Don’t expect a comprehensive interface like ChatGPT; and if you ask the model for a recipe for lasagne, it won’t respond. At the moment, what appears on screen is mainly programming code. Somewhere in the code is the text you would normally type in the text box of the chatbot. It reads: “An interesting research topic would be …”. Every time the program is run, it finishes this sentence in a different way. Sometimes it suggests surprisingly interesting topics; more often gibberish.

A bit nervous

In many respects, [ChatGPT] is diametrically opposed to what we want to teach the students

Michele Murgia

The idea for the language model came to the initiators, João Gonçalves and Michele Murgia, in November 2022. The hype around ChatGPT was at its peak, and Gonçalves and Murgia discussed it over a cup of tea. “Everyone was a bit nervous, and we thought we should do something”, Murgia explains. Gonçalves adds, “So then we started thinking about how it could be incorporated into the minor AI and societal impact.”

Murgia, now the project leader of the Erasmus Language Model (ELM), quickly found that ChatGPT was not the best example to present to students. “In many respects, that project is diametrically opposed to what we want to teach the students. It’s a large commercial company, we have no insight into how the underlying model works, and it’s an energy-intensive system. So then – somewhat naively – I suggested to João that we should build something ourselves.”

Two thousand times smaller

At the time, Gonçalves had been giving lectures on artificial intelligence for around three years. He is now the academic lead for the ELM. “In those lectures, I try to explain the technical and social aspects of AI.” Not anticipating any problems, he set to work. He based the ELM on Llama-2, a mostly open-source language model developed by Meta, the parent company behind Facebook. He couldn’t use GPT-4, ChatGPT’s underlying model, because it has not been made public.

The goal of the ELM is not to develop an equivalent of ChatGPT: that would be far too ambitious. To give you some idea: the Erasmus Language Model now has 900 million ‘parameters’. Parameters are settings in the language model that contain word definitions, grammar or other contextual clues. GPT-4 has 1.760 trillion of them, around two thousand times more than the ELM.

Hate speech

Nevertheless, the ELM is not merely decorative. “We believe the future lies in specific language models”, says Gonçalves. “ChatGPT knows ‘everything’, and therefore works with an enormous language model. The ELM has only been fed publications by EUR researchers, so it doesn’t know anything about lasagne, but it knows everything about our university’s published research. This makes the language model much lighter, so running a search requires much less energy. That makes it more sustainable.” Training GPT 3.5 cost 552,000 kilos of CO2. By contrast, ELM cost 11 kilos. In time, the ELM should be suitable for asking academic questions, to which the answers should be more reliable than those given by generic language models.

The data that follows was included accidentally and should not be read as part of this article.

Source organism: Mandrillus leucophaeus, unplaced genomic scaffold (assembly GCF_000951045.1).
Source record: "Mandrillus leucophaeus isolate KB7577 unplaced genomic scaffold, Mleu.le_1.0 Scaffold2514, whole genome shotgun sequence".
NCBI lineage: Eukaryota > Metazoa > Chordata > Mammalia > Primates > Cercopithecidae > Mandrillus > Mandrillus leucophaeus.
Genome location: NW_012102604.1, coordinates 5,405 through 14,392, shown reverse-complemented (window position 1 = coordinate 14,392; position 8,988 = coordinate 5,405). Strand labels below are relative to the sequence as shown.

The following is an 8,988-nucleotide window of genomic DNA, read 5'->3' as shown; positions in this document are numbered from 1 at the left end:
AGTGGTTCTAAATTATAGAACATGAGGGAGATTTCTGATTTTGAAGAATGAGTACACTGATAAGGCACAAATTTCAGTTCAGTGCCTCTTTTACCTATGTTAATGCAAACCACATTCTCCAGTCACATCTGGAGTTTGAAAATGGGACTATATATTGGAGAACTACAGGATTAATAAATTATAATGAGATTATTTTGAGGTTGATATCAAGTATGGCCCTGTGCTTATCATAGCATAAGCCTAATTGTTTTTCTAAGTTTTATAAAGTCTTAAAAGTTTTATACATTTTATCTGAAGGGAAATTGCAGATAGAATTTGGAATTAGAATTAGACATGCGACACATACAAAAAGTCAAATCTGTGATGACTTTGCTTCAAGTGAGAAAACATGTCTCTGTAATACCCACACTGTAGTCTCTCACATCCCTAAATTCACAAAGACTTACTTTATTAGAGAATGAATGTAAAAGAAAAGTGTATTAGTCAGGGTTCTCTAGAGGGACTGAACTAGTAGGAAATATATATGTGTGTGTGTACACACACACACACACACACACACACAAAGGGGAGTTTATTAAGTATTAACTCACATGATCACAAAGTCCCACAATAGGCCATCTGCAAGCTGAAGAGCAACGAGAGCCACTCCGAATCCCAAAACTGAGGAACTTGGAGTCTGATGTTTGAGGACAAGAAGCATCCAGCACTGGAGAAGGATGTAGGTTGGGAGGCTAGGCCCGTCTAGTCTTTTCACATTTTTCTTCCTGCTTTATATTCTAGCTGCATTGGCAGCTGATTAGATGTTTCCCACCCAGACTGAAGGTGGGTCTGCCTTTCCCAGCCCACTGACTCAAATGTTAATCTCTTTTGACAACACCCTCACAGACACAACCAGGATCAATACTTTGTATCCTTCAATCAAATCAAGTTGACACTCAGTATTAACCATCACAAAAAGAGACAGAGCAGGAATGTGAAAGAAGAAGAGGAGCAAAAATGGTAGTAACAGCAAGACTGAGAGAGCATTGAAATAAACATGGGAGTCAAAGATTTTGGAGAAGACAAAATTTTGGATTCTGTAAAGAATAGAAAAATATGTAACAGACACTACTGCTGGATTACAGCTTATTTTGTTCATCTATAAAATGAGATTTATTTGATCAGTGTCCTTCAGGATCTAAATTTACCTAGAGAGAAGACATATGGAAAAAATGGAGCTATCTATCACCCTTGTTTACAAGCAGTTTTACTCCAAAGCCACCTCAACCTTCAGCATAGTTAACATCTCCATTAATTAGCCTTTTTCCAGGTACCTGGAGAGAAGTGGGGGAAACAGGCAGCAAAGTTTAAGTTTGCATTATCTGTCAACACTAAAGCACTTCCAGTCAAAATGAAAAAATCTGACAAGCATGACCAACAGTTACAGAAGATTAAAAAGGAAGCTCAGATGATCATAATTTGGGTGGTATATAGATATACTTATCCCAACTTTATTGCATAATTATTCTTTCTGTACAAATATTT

Another advantage is that answers should be less biased. “Academic research is the only input. The ELM is also less America-centric. For example, ChatGPT will sometimes give American answers to Dutch legal questions.” However, Gonçalves can’t guarantee that the ELM will never use ‘racist’ language, as happened in a presentation of a Google language model. “EUR researchers sometimes conduct research involving old documents, which can be racist, so that language could be reproduced by the ELM.”

At the same time, the ELM is less heavily censored than ChatGPT. Gonçalves adds, “With ChatGPT, for example, texts containing hate speech are not permitted in answers. We want researchers to be able to research everything, also hate speech. So we look for a balance between that academic freedom and preventing the spread of hatred.”

The journey is the destination

Ultimately, it doesn’t really matter to Gonçalves and Murgia whether the ELM is a big success as a chatbot, able to compete with ChatGPT in certain areas; for them, the journey to the ELM has been more important than the destination. They collaborated with students to develop the language model and figure out how it worked. “It’s been a very interesting learning experience for all involved”, says Gonçalves. He also hopes that the collaborative development process, with students being involved, will serve as a model for future projects.

The Erasmus Language Model was launched on Monday, 9 October. It can be used on request by lecturers and researchers. And what advice does the ELM give when asked for a recipe for lasagne? “I’ve never tried that before, but it would be cool if it worked”, Gonçalves says, somewhat nervously. He types: “Lasagne is made of …”. After some thought, the electronic oracle has an answer: “Lasagne is made of a series of the local village in West Sundow.” There’s still a long way to go.

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